Vitamin D is a potent hormone that plays a central role in the mineral-conductive metabolism of calcium, phosphorus, and magnesium. What’s more, it supports the immune system and influences mood. With such powerful benefits, it’s an important nutrient when it comes to healthy aging. There’s another link to be aware of however, and that is the link between vitamin D and gut health, which is wide and varied. For example, vitamin D is involved in the absorption of calcium from our body’s stores, the formation of the extracellular matrix (ECM) of our intestines, the immune defense system and their repair, antioxidation and antioxidant reactions, and circadian function. As a result, vitamin D is an anti-inflammatory nutrient that improves insulin sensitivity, protects against diabetes and cancer growth, and modulates inflammatory pathways found in many diseases, including cardiovascular disease, depression, and arthritis.
Vitamin D and Gut Health: What is the link?
Our lives are influenced daily by gut bacteria, which outnumber our cells by 10 to one in our colon. In a healthy individual, gut bacteria can typically coexist in a beneficial relationship with us. However, their population can be easily unbalanced, for example, through antibiotics or diet. In such cases, pathogenic gut bacteria may invade, resulting in the development of irritable bowel syndrome (IBS), inflammatory bowel disease (IBD), and other diseases. Thus, vitamin D and gut health are very closely connected.
Due to the crucial role that vitamin D plays in our body’s metabolism and involvement in the immune system, gut bacteria also play a key role in our overall health. Gut bacteria produce vitamin D3, but only when exposed to sunlight. Therefore, it is important to receive sufficient amounts of vitamin D through safe sun exposure or dietary vitamin D sources. Among other things, this may help reduce inflammation and promote a healthy gut biome.
Microbial Dysbiosis and Autoimmunity
As previously mentioned, our gut bacteria are beneficial unless they become unbalanced. When gut bacteria are unbalanced, they may produce toxins that can contribute to various diseases, including IBD and even. autoimmune diseases such as multiple sclerosis (MS) and type-1 diabetes. Furthermore, in rodent model studies, results have begun showing that vitamin D has the ability to alleviate the symptoms or even reverse these diseases. Therefore, maintaining a healthy gut flora by eating a diverse diet, maintaining regular light and dark exposure, and supplementing with vitamin D.
Vitamin D, Intestinal Barrier Function, and Autoimmunity
A healthy gut is necessary to maintain a strong immune system. When the intestinal permeability is increased, this allows many microbes and toxins access to the body where they can initiate an autoimmune reaction. In addition to gut imbalances, a vitamin D deficiency has also been linked to an increased risk of developing autoimmune diseases such as MS and type-1 diabetes, due to the impact the nutrient has on the gut and other aspects of the body. Children with rickets (a disease of children caused by vitamin D deficiency) are diagnosed with type I diabetes later in their lives at a rate three times higher than those without the vitamin D deficiency. Vitamin D supplementation has also been found to reduce serum levels of antibodies in MS patients.
Vitamin D, Nutrient Absorption, and Autoimmunity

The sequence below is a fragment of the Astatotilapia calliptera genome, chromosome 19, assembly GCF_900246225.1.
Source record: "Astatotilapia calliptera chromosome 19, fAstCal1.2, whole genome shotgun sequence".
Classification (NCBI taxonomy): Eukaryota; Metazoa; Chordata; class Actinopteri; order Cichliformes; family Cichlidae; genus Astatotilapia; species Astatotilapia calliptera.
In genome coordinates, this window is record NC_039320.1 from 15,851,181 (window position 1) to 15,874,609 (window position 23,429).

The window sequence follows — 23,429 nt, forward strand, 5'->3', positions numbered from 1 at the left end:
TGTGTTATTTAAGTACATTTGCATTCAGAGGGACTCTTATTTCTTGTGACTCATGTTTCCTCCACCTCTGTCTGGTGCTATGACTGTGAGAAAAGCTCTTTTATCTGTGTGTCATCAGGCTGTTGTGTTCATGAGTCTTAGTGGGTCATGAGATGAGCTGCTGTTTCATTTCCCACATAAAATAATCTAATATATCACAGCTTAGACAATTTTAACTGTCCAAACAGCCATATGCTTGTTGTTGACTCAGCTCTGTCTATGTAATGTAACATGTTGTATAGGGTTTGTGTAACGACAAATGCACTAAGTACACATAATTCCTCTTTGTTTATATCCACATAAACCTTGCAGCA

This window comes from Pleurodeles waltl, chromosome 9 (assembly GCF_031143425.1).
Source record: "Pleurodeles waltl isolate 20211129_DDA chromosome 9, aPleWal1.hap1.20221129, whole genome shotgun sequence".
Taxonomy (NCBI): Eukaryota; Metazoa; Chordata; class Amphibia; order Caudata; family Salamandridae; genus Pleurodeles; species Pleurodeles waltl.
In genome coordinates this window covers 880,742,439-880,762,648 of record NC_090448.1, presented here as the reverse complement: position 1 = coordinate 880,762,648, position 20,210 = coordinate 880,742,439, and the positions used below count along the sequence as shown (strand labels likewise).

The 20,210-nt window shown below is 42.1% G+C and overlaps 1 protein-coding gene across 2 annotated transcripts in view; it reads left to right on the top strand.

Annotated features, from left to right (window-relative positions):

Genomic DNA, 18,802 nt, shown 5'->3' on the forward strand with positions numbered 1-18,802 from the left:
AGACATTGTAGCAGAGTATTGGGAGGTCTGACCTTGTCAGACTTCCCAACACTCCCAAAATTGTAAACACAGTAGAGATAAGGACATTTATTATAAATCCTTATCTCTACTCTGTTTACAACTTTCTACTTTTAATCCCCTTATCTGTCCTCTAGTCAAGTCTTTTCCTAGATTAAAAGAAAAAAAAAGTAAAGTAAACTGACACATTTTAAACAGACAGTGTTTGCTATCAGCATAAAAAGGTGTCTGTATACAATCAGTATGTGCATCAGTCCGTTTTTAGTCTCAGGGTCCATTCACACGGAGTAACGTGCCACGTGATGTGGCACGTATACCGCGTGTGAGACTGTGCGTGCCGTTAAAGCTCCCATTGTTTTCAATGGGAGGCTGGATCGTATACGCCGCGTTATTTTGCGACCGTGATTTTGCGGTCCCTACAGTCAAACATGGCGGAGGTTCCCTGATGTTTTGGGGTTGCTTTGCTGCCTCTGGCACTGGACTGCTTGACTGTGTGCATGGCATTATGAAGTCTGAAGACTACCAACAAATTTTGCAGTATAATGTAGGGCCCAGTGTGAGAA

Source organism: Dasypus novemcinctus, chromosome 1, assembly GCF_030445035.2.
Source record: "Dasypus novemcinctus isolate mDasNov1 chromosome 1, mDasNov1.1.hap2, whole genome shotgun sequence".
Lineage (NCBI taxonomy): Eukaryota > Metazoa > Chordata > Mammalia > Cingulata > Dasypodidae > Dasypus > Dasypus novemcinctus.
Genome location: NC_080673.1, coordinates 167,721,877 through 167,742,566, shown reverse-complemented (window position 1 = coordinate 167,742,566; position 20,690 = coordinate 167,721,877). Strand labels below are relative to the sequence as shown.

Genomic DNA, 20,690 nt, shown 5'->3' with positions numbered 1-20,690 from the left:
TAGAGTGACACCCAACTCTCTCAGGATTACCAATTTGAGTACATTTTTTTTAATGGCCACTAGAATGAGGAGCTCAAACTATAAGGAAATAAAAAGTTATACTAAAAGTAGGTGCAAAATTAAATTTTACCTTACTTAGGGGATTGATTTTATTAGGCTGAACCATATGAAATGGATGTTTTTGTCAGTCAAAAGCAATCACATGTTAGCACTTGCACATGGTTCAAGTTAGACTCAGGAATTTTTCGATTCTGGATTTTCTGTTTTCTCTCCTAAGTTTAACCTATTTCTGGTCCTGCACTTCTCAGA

Our body’s ability to absorb nutrients is not only determined by our intestinal health but also by vitamin D status. Vitamin D is believed to be a key “nutrient transport molecule” in absorbing other nutrients such as calcium, phosphorus, and magnesium. Absorbing these minerals, in combination with maintaining a healthy gut flora, helps maintain healthy bones and teeth. Indeed, sufficient vitamin D levels are important for the absorption of calcium and phosphorus to produce the ECM that makes up our intestines. Additionally, inadequate intake of these nutrients has been linked to various disorders, including osteoporosis, a condition where the bones become fragile and fracture easily, and the above mentioned, rickets.
As mentioned above, vitamin D is one of the nutrients involved in the production and absorption of ECM (extracellular matrix) that shows the anatomy of the mucosal epithelium that lines our gut. Vitamin D is required for efficient nutrient absorption. Not enough vitamin D can result in malnutrition and a reduced ability to absorb calcium, phosphorus, and other minerals. Therefore, it is important to maintain adequate vitamin D levels with age, and if needed, doing so by taking a vitamin D supplement, for example, a vitamin D3 supplement, to support the absorption of these vital minerals.
While understanding vitamins’ and nutrients’ role in the body is essential for maintaining health well into older age, understanding the role our gut health can play can greatly help us lead healthier lives. As studies continue to demonstrate a link between vitamin D levels in the body and the impact on maintaining a balanced gut microbiome, it is possible to further understand how the essential role this vitamin plays in the absorption of essential minerals such as calcium, phosphorus, and magnesium, and its involvement in the absorption of other nutrients such as vitamin K2, choline, and omega-3 fatty acids. As a result, we can identify the importance of maintaining a healthy gut flora by eating a diverse diet rich in these foods, incorporating proper supplementation when levels begin to be unachievable through diet, or partaking of adequate sun exposure. All in all, the verdict is simple; vitamin D and gut health are closely linked, and the relationship is bidirectional.